Good leadership structures are hierarchical. But good leadership is not. It’s territorial.
The author Robert McKee says a “hack” is someone who doesn’t work from the heart, but instead, according to what the market is looking for. He’s referring to opportunistic writers who pander to their audience, thereby removing the very soul from their work in exchange for a few more dollars or a few more eyeballs. Hacks are hierarchical. And leadership works the same way.
You can spot a hack through his hierarchical approach to leadership. He thinks that because the org chart says he is above everyone else, he must actually be superior to those he leads. But at the same time, the hack is afraid. Afraid to be authentic. Afraid to be an authority. Afraid to take a stand. The hack hides his fear by asking his “inferiors” what they would like. He believes that by giving them optionality, it will earn him love and respect. But all it really does is erode his influence. Like a politician, he shrouds his arrogance in smoke and mirrors. He cloaks his thirst for popularity with his hunger for approval.
The true leader takes a territorial approach to leadership. He stands for principle, not popularity. He plants his flag firmly in the ground. He keeps the salt shaker exactly where it needs to be on the table. The true leader provides structure for the team and embraces their resistance. Within that structure, he provides freedom to operate, an ear to listen for feedback, and a patient guidance for those who lose their way. He understands that there must be a hierarchical structure on paper—people need to know who is in charge. But that’s as far as it goes. The true leader sets boundaries and determines the territory, but is not in any way superior to the team.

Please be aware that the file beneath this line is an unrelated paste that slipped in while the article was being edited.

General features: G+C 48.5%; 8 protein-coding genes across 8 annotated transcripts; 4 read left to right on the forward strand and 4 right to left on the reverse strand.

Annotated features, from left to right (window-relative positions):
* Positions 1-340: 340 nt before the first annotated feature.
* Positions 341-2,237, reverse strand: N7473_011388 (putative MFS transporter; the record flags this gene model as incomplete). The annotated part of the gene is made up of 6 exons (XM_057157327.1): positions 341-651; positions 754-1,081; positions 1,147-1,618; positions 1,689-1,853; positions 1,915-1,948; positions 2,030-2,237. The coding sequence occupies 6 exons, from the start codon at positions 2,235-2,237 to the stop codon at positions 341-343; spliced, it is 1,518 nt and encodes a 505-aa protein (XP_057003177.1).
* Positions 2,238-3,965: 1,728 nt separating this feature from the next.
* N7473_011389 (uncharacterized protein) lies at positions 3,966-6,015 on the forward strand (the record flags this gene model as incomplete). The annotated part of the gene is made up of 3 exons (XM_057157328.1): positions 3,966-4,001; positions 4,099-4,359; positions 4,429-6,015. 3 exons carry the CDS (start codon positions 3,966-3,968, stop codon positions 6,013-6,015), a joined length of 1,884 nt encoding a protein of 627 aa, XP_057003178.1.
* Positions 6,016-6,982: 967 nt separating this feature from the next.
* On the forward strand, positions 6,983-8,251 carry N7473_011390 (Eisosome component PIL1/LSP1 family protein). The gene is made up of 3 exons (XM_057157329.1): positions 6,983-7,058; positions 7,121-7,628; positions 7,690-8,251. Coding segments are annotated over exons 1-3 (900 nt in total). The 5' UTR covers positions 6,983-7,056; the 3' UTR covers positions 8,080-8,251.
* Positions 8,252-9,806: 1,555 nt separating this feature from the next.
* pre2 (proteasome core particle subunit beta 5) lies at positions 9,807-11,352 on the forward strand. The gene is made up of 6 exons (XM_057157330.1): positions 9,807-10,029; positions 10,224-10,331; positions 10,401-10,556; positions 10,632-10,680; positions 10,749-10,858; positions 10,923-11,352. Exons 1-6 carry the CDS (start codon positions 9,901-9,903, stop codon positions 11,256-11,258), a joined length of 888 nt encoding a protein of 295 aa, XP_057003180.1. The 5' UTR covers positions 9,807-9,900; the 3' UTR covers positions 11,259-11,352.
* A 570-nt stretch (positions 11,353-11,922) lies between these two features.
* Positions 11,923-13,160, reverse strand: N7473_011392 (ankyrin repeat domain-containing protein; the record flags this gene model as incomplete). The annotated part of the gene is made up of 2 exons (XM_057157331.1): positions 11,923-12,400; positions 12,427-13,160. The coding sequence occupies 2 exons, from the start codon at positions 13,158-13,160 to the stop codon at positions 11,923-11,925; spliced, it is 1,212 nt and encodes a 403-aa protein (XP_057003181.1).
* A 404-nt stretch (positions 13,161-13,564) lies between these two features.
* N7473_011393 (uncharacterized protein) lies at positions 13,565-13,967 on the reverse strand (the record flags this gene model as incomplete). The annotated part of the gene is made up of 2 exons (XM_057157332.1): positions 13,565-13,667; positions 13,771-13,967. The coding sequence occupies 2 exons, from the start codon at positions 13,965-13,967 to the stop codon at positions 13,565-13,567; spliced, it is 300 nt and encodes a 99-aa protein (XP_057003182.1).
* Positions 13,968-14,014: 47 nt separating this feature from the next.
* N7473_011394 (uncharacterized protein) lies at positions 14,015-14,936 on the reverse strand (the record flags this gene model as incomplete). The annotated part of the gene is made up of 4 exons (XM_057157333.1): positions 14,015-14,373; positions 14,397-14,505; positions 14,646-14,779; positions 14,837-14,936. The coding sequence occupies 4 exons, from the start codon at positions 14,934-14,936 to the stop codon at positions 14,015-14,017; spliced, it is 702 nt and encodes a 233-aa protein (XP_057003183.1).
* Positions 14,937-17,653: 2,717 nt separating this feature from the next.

It’s critical to understand the difference between leadership and leadership structures, between territorial and hierarchical approaches. Hierarchical leadership can only end in one of two ways: either the leader (the hack) is devalued, or the followers are diminished. By definition, one side always has the upper hand on the other. Conversely, territorial leadership is singularly focused. The leader defines the frontiers, but operates on the same plane as everyone else. He is unafraid of authenticity and criticism. He works not for popularity, but for principle.
Lead territorially. Leave the hierarchy for the org chart.
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